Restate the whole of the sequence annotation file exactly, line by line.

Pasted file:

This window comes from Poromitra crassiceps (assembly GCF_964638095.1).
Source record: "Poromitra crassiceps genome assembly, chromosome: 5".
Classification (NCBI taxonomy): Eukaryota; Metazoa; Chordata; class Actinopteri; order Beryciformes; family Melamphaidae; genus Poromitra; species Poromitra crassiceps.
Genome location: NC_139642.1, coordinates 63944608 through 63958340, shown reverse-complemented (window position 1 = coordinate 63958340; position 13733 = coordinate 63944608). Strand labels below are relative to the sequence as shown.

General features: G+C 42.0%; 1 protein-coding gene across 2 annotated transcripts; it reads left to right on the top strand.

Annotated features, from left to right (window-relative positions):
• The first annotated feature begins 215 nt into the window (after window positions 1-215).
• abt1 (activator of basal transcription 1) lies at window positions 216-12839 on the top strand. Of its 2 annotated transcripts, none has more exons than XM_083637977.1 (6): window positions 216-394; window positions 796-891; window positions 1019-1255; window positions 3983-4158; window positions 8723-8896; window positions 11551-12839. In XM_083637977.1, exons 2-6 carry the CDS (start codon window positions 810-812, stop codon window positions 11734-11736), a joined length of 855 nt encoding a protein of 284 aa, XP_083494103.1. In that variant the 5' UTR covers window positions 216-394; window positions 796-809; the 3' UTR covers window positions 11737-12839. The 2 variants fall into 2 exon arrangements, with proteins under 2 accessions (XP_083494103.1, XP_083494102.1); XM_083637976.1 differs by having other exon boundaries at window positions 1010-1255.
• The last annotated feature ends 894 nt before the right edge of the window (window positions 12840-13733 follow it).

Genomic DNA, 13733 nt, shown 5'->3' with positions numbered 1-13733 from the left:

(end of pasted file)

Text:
This window comes from Poromitra crassiceps (assembly GCF_964638095.1).
Source record: "Poromitra crassiceps genome assembly, chromosome: 5".
Classification (NCBI taxonomy): Eukaryota; Metazoa; Chordata; class Actinopteri; order Beryciformes; family Melamphaidae; genus Poromitra; species Poromitra crassiceps.
Genome location: NC_139642.1, coordinates 63944608 through 63958340, shown reverse-complemented (window position 1 = coordinate 63958340; position 13733 = coordinate 63944608). Strand labels below are relative to the sequence as shown.

General features: G+C 42.0%; 1 protein-coding gene across 2 annotated transcripts; it reads left to right on the top strand.

Annotated features, from left to right (window-relative positions):
• The first annotated feature begins 215 nt into the window (after window positions 1-215).
• abt1 (activator of basal transcription 1) lies at window positions 216-12839 on the top strand. Of its 2 annotated transcripts, none has more exons than XM_083637977.1 (6): window positions 216-394; window positions 796-891; window positions 1019-1255; window positions 3983-4158; window positions 8723-8896; window positions 11551-12839. In XM_083637977.1, exons 2-6 carry the CDS (start codon window positions 810-812, stop codon window positions 11734-11736), a joined length of 855 nt encoding a protein of 284 aa, XP_083494103.1. In that variant the 5' UTR covers window positions 216-394; window positions 796-809; the 3' UTR covers window positions 11737-12839. The 2 variants fall into 2 exon arrangements, with proteins under 2 accessions (XP_083494103.1, XP_083494102.1); XM_083637976.1 differs by having other exon boundaries at window positions 1010-1255.
• The last annotated feature ends 894 nt before the right edge of the window (window positions 12840-13733 follow it).

Genomic DNA, 13733 nt, shown 5'->3' with positions numbered 1-13733 from the left: